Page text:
Author(s): Schramm CM, Puddington L, Wu C, Guernsey L, GharaeeKermani M,
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Abstract Sensitized mice acutely challenged with inhaled ovalbumin (OVA) develop allergic airway inflammation, characterized by OVA-specific IgE production, airway eosinophilia, increased pulmonary B and T lymphocytes, and airway hyperreactivity. In this study, a chronic exposure model was developed and two distinct patterns of response were observed. Discontinuous inhalational exposure to OVA (6 weeks) produced airway inflammation and hyperreactivity that were similar to acute (10 days) responses. Continuous inhalational exposure to OVA (6 or 11 weeks) resulted in attenuation of airway eosinophilia and hyperresponsiveness without reduction of OVA-specific IgE and IgG(1) levels. The inhibition of airway inflammation was dependent on continuous exposure to antigen, because continuously exposed mice with attenuated inflammatory responses redeveloped allergic airway disease if the OVA aerosols were interrupted and then restarted (11-week-discontinuous). Inhalational tolerance induced by continuous OVA exposure demonstrated bystander suppression of cockroach allergen-mediated airway eosinophilia. These findings may be attributed to changes in production of the anti-inflammatory cytokine interleukin-10 during continuous OVA aerosol exposure. The symptomatic and asymptomatic allergic responses in human asthmatics could be explained by similar variable or discontinuous exposures to aeroantigens.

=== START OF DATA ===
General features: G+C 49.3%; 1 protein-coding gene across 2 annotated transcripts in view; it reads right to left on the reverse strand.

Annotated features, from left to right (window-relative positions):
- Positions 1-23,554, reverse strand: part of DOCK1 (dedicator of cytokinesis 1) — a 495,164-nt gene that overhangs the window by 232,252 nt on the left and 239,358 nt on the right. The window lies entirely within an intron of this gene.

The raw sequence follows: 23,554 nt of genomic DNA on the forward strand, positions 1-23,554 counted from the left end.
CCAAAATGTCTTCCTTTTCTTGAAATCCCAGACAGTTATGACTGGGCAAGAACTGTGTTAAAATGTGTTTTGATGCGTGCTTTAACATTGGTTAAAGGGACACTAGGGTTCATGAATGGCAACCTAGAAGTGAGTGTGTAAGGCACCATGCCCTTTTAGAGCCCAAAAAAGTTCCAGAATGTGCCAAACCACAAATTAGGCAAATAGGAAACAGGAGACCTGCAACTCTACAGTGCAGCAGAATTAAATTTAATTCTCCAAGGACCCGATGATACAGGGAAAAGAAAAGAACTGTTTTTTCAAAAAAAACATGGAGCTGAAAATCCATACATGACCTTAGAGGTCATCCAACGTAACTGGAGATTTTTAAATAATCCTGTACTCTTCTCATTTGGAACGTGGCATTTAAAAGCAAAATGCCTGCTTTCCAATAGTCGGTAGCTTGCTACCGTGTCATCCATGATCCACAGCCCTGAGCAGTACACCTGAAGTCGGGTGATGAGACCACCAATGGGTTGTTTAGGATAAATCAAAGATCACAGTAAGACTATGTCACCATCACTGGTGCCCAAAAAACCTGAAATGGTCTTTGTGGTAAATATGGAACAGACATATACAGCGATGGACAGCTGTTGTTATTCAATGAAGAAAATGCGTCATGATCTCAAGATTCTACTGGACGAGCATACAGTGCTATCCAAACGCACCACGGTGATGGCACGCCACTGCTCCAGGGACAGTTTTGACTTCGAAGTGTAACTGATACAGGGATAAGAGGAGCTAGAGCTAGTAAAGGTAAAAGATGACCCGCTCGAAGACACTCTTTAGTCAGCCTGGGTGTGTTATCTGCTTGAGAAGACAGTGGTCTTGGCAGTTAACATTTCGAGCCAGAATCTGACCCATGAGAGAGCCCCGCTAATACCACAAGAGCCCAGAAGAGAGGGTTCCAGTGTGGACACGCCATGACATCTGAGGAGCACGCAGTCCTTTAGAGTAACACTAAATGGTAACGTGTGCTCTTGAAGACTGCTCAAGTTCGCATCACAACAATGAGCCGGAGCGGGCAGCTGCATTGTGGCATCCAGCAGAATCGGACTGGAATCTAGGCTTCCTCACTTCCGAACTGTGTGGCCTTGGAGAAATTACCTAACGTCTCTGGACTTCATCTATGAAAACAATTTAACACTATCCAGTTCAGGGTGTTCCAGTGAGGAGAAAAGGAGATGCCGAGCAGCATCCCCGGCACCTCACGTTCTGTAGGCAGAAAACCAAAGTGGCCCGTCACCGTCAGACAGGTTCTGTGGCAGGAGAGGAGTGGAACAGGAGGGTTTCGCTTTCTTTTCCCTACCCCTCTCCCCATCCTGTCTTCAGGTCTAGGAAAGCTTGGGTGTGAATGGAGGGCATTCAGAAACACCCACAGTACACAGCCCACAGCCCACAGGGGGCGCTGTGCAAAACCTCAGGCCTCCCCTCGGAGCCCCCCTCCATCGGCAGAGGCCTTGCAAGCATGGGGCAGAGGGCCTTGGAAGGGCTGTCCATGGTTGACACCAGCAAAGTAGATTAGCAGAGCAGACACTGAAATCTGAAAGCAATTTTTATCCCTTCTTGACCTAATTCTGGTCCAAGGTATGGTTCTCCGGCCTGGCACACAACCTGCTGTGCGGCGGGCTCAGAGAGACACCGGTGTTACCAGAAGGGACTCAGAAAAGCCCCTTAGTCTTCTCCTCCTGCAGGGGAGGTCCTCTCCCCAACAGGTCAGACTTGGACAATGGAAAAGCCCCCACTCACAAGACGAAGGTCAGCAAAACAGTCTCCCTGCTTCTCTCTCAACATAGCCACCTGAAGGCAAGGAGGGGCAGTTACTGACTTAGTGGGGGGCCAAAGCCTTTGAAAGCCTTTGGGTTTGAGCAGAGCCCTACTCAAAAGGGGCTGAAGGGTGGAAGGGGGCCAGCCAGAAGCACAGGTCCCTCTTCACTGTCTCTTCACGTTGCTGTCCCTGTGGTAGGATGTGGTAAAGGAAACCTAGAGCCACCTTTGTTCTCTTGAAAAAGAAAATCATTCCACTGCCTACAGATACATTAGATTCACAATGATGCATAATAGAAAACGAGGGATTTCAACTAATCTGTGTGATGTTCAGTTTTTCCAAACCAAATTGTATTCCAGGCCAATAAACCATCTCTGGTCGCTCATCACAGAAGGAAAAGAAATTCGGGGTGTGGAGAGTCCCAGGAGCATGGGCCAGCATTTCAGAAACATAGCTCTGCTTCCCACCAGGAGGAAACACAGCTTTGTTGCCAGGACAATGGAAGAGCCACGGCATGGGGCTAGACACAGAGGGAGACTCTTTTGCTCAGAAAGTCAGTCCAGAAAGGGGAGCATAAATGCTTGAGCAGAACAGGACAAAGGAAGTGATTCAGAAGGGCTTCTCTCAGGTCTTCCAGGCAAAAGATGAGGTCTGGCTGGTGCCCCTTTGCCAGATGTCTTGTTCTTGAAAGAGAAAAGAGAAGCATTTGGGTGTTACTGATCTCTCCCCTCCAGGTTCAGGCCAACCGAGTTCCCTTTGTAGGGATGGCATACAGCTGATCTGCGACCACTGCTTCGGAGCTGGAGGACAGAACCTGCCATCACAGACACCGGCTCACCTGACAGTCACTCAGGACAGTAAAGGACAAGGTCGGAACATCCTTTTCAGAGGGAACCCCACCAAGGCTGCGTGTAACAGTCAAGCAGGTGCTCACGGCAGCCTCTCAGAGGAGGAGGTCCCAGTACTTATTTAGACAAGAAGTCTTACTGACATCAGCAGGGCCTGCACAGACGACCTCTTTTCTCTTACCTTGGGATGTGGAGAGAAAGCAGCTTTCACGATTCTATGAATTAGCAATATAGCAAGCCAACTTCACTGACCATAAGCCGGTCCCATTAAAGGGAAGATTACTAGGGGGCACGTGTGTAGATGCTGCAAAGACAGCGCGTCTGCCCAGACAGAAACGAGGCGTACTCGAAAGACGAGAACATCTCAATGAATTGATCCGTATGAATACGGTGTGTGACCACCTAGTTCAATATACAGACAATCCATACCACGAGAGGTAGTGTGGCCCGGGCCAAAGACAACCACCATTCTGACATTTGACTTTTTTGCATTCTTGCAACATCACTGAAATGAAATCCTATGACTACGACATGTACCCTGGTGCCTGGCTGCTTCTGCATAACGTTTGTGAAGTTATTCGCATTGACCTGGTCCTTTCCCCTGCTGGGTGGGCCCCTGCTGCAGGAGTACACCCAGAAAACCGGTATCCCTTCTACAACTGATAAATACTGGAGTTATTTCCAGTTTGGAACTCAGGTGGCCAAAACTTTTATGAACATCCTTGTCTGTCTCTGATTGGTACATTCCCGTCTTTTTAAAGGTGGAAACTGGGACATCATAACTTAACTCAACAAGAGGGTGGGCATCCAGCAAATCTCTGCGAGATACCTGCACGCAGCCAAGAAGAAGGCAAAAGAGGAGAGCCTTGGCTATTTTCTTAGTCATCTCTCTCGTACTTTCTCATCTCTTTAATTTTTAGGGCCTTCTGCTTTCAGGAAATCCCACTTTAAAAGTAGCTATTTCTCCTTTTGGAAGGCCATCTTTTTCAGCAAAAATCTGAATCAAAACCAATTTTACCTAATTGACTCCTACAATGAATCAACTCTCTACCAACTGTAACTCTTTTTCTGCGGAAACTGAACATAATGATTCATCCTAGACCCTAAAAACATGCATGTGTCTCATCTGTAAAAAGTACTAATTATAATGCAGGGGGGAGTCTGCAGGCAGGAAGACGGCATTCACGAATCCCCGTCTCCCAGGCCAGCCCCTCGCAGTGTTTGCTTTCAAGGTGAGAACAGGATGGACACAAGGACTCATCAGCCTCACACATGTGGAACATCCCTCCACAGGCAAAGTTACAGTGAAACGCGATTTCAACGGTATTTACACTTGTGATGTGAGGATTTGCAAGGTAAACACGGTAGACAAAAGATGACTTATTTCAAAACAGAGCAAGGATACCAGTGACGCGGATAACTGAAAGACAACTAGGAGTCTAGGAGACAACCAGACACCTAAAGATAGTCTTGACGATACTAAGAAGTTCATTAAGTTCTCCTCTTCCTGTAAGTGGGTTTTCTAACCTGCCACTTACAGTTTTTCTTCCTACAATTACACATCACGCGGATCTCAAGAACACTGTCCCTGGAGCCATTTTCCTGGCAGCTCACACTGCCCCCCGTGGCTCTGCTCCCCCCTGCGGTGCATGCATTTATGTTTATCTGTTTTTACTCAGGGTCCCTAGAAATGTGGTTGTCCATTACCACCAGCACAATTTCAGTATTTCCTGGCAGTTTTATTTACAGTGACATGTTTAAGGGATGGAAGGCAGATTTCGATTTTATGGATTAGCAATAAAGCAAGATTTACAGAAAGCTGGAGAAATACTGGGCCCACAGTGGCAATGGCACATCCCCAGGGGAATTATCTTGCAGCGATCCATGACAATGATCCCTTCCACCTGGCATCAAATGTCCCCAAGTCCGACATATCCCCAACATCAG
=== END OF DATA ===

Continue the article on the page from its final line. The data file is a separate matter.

This article was published in Am J Pathol
and referenced in Journal of Allergy & Therapy